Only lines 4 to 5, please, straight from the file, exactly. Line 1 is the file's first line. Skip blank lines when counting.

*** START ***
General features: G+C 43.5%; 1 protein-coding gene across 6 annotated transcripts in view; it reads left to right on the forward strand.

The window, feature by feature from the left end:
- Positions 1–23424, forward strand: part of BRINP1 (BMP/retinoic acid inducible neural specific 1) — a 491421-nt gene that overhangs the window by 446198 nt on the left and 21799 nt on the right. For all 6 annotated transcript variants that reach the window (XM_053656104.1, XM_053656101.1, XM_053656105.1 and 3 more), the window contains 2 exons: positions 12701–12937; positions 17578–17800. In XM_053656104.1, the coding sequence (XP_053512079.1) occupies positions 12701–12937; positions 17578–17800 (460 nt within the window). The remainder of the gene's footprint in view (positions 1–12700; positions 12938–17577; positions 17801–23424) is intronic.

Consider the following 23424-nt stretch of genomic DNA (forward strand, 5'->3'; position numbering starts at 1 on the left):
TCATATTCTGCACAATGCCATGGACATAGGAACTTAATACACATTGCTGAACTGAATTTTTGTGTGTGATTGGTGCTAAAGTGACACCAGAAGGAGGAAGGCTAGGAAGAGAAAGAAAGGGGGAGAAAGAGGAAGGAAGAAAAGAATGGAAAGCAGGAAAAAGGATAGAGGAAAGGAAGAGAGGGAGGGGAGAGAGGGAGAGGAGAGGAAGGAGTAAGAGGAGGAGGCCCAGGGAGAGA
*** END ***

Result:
Consider the following 23424-nt stretch of genomic DNA (forward strand, 5'->3'; position numbering starts at 1 on the left):
TCATATTCTGCACAATGCCATGGACATAGGAACTTAATACACATTGCTGAACTGAATTTTTGTGTGTGATTGGTGCTAAAGTGACACCAGAAGGAGGAAGGCTAGGAAGAGAAAGAAAGGGGGAGAAAGAGGAAGGAAGAAAAGAATGGAAAGCAGGAAAAAGGATAGAGGAAAGGAAGAGAGGGAGGGGAGAGAGGGAGAGGAGAGGAAGGAGTAAGAGGAGGAGGCCCAGGGAGAGA